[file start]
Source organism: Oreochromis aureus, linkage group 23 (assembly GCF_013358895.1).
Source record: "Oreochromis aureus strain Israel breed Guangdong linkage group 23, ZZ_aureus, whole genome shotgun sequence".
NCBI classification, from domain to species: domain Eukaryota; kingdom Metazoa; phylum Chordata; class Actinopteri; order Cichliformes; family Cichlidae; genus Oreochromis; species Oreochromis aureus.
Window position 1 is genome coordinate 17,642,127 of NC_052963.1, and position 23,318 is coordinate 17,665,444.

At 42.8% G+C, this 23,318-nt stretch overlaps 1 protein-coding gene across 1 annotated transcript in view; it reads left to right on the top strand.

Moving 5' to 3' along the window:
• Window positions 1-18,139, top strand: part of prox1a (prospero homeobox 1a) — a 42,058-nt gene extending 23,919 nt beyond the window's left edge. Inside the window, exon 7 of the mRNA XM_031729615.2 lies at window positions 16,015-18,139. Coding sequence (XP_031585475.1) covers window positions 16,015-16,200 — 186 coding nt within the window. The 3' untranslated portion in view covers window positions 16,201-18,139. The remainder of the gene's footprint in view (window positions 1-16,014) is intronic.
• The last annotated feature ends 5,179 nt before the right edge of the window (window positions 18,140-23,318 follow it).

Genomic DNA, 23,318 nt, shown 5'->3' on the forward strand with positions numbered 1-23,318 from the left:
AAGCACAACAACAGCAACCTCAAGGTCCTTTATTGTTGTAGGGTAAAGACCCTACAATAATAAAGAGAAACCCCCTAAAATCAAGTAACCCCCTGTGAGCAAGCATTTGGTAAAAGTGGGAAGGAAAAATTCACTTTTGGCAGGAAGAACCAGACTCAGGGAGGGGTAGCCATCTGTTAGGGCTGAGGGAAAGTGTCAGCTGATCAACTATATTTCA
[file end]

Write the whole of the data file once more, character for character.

Source organism: Oreochromis aureus, linkage group 23 (assembly GCF_013358895.1).
Source record: "Oreochromis aureus strain Israel breed Guangdong linkage group 23, ZZ_aureus, whole genome shotgun sequence".
NCBI classification, from domain to species: domain Eukaryota; kingdom Metazoa; phylum Chordata; class Actinopteri; order Cichliformes; family Cichlidae; genus Oreochromis; species Oreochromis aureus.
Window position 1 is genome coordinate 17,642,127 of NC_052963.1, and position 23,318 is coordinate 17,665,444.

At 42.8% G+C, this 23,318-nt stretch overlaps 1 protein-coding gene across 1 annotated transcript in view; it reads left to right on the top strand.

Moving 5' to 3' along the window:
• Window positions 1-18,139, top strand: part of prox1a (prospero homeobox 1a) — a 42,058-nt gene extending 23,919 nt beyond the window's left edge. Inside the window, exon 7 of the mRNA XM_031729615.2 lies at window positions 16,015-18,139. Coding sequence (XP_031585475.1) covers window positions 16,015-16,200 — 186 coding nt within the window. The 3' untranslated portion in view covers window positions 16,201-18,139. The remainder of the gene's footprint in view (window positions 1-16,014) is intronic.
• The last annotated feature ends 5,179 nt before the right edge of the window (window positions 18,140-23,318 follow it).

Genomic DNA, 23,318 nt, shown 5'->3' on the forward strand with positions numbered 1-23,318 from the left:
AAGCACAACAACAGCAACCTCAAGGTCCTTTATTGTTGTAGGGTAAAGACCCTACAATAATAAAGAGAAACCCCCTAAAATCAAGTAACCCCCTGTGAGCAAGCATTTGGTAAAAGTGGGAAGGAAAAATTCACTTTTGGCAGGAAGAACCAGACTCAGGGAGGGGTAGCCATCTGTTAGGGCTGAGGGAAAGTGTCAGCTGATCAACTATATTTCA